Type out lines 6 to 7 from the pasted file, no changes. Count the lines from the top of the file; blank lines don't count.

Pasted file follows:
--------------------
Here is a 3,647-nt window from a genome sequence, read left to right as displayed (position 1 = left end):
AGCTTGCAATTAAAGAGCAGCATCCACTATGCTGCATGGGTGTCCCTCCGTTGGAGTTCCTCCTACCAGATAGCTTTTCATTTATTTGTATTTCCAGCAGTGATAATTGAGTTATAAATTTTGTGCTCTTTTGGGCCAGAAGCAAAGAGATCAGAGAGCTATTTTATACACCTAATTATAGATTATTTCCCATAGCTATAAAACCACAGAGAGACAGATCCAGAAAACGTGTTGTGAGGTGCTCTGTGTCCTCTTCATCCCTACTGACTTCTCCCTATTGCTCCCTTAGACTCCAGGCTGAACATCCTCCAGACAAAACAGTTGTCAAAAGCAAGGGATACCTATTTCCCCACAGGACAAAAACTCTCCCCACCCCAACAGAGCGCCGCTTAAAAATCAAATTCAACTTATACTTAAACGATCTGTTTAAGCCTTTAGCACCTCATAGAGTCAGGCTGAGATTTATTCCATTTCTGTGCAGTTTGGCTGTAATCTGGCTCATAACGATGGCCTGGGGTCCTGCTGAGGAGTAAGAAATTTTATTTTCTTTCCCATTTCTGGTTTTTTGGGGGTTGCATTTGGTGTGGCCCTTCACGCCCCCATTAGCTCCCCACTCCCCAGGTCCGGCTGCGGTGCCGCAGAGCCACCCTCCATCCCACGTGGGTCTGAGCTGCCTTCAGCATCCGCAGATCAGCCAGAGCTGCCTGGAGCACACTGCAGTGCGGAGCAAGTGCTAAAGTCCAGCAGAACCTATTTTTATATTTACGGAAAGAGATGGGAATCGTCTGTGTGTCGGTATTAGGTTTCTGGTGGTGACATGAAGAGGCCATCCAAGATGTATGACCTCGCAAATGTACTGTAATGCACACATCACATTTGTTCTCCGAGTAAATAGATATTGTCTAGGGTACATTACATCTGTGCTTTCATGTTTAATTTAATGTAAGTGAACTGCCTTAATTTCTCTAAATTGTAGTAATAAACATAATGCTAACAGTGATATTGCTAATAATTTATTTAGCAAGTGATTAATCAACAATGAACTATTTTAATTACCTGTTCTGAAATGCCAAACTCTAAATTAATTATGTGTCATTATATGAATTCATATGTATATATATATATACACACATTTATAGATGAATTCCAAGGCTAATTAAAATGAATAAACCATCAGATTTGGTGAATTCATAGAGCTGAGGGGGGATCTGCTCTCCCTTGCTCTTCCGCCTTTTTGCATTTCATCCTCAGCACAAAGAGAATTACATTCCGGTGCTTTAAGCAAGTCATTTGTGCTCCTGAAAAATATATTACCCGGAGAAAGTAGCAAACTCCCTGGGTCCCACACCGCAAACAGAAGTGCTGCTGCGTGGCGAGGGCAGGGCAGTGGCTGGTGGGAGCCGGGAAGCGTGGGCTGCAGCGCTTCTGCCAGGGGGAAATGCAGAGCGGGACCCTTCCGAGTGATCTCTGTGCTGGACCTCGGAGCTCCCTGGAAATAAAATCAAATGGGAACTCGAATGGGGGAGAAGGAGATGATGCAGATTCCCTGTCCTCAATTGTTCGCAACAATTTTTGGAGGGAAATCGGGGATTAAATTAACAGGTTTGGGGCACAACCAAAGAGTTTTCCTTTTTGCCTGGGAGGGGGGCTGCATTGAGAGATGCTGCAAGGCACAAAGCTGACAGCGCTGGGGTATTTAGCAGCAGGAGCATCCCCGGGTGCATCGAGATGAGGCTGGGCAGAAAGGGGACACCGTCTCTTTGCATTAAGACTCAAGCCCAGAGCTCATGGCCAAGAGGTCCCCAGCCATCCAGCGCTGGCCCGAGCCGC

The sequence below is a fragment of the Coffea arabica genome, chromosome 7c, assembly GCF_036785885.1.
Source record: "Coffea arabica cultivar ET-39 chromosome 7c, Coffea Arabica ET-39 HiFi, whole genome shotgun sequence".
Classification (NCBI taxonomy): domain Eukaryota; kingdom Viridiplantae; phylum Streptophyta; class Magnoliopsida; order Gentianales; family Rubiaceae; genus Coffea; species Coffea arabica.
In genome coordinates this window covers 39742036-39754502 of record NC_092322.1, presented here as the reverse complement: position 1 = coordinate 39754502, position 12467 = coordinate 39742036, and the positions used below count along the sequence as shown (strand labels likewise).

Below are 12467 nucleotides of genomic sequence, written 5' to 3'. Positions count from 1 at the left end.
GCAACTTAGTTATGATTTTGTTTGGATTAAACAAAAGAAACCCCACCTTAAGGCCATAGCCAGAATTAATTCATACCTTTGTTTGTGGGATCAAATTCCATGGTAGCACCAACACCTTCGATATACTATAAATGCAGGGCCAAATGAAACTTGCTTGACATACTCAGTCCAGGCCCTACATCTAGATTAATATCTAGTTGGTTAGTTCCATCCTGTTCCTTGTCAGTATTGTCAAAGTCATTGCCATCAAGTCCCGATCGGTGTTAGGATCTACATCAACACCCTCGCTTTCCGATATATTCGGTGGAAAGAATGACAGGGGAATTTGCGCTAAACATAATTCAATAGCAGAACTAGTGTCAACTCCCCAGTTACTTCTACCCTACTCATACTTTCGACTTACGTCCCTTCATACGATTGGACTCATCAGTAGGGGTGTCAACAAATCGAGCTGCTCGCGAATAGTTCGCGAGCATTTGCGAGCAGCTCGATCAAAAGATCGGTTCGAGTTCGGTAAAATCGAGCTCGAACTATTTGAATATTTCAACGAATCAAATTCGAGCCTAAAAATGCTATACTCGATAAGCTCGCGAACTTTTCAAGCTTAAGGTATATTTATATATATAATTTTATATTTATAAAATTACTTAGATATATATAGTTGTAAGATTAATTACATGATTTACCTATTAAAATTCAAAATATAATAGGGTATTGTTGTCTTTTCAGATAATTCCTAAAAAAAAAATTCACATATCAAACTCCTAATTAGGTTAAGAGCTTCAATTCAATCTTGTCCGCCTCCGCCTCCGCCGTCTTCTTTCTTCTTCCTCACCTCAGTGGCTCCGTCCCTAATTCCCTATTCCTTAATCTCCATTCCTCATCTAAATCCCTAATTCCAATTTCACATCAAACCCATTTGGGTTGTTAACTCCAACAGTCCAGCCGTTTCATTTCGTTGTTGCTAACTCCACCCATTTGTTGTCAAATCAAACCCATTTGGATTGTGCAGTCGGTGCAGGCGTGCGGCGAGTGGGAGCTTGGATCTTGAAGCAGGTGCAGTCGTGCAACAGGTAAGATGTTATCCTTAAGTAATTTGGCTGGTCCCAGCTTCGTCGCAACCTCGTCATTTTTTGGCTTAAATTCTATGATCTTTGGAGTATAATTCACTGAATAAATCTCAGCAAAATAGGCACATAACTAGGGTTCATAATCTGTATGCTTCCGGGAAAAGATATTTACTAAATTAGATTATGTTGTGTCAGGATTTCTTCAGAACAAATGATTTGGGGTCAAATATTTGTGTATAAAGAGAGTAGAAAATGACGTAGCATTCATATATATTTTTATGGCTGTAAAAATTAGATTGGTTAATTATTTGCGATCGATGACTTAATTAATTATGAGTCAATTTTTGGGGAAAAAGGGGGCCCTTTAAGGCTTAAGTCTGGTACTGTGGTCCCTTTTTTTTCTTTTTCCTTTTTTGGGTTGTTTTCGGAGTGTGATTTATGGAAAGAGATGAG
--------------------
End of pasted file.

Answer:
In genome coordinates this window covers 39742036-39754502 of record NC_092322.1, presented here as the reverse complement: position 1 = coordinate 39754502, position 12467 = coordinate 39742036, and the positions used below count along the sequence as shown (strand labels likewise).

Below are 12467 nucleotides of genomic sequence, written 5' to 3'. Positions count from 1 at the left end.